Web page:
- Pres the [MENU] button, select CAMERA MENU and then press the [OK/FUNC] button.
- Using the down arrow button on the keypad, toggle down to AF ILLUMINATOR.
- Toggle right and select ON.
- Press [OK/FUNC].
- Exit the menu.
I went on vacation and used several memory cards. Now, when I'm downloading images onto my computer and trying to save them, I get a message that says, "Image file_name.jpg already exists. Replace it with the new file?" What's going on?
The SP-590UZ has two settings for creating file names for the images it captures:
- AUTO - Even when a new card is inserted, the folder numbers are retained from the previous card. If the new card contains an image file whose number coincides with one saved on the previous card, the new card’s file numbers start at the number following the highest number on the previous card.
Put simply, the camera picks up where it left off when naming files.
- RESET - When a new card is inserted, the folder numbers start at 100 and the file numbers start at 0001. If a card containing images is inserted, the file numbers start at the number following the highest file number on the card. If the card has been formatted, the file names will start with 0001.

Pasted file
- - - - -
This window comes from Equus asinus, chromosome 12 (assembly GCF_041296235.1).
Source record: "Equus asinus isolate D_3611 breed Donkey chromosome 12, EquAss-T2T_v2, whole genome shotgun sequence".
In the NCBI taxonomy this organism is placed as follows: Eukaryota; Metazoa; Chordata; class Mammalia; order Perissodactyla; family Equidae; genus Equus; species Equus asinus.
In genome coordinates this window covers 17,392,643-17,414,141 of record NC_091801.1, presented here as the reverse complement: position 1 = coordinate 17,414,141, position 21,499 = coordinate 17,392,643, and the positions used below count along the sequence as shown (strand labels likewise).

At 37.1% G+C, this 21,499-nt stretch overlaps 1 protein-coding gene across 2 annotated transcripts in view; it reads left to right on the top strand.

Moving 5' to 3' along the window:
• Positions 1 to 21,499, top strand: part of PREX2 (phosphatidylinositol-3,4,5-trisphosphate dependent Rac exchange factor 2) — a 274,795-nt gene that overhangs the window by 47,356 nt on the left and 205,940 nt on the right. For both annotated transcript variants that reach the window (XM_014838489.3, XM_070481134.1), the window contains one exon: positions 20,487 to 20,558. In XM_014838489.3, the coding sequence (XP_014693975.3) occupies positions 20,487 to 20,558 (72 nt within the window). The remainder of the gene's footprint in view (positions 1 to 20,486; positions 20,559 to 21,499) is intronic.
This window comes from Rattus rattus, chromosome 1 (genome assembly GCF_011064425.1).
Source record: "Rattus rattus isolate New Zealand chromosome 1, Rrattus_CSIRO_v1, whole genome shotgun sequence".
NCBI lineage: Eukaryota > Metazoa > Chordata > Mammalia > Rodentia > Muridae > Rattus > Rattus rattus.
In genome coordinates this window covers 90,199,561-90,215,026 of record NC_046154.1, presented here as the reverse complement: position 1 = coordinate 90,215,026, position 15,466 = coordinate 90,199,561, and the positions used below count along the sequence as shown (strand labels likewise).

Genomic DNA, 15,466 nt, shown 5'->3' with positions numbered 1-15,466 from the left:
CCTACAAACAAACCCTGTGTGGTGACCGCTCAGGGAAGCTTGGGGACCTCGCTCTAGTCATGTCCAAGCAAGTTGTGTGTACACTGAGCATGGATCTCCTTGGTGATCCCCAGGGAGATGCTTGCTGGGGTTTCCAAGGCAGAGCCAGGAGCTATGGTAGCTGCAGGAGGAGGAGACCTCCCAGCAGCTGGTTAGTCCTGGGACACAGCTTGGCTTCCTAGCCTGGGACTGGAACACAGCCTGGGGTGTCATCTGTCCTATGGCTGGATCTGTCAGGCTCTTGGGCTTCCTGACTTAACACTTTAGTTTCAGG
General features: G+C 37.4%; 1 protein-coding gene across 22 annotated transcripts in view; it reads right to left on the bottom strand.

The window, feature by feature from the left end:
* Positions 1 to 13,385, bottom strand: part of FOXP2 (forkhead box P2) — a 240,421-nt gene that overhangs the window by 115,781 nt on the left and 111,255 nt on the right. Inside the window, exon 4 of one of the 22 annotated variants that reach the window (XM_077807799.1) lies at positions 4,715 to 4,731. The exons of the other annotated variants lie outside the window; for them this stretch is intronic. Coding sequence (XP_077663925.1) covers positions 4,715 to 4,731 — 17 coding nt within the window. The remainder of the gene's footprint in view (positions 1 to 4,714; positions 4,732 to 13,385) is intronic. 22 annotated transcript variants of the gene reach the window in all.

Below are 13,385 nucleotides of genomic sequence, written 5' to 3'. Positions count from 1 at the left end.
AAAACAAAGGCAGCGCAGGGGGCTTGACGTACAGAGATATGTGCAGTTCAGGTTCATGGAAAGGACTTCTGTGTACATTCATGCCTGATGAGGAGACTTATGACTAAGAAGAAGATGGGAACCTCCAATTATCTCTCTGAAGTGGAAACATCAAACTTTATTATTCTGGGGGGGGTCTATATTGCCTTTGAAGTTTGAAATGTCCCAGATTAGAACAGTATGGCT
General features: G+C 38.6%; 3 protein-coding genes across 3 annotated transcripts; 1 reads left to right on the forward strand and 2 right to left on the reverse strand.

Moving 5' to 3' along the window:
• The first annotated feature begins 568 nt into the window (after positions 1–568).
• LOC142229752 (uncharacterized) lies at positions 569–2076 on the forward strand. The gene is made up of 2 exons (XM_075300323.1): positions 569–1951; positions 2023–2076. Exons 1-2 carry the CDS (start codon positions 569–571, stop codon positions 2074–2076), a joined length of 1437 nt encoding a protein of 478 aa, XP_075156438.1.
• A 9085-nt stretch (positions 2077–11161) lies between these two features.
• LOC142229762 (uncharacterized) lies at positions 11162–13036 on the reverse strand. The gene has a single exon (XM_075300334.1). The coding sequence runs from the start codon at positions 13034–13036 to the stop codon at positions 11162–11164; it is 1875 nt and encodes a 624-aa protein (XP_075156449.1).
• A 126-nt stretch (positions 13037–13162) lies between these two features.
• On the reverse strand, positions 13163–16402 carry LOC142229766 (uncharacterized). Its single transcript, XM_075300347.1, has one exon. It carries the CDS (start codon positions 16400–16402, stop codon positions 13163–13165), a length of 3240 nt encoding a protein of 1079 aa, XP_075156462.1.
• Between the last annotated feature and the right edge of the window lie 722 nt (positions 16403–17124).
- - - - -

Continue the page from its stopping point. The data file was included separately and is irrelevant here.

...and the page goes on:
Put simply, the card starts naming files anew beginning at 0001. At some point, the computer will start seeing duplicate numbers. When multiple cards are downloaded in this setting, each duplicate file name will have to be renamed individually or else the like-named files will overwrite their predecessors when they are saved to the computer. The original images will no longer be viewable.
When I try to select the PANORAMA option in the CAMERA MENU, the option is grayed-out. Why?
The PANORAMA option in the SP-590UZ requires Olympus xD-Picture Card media to function, and the camera must be set to the P (Program Auto) or SCN (Scene) shooting mode or to a previously registered My Mode.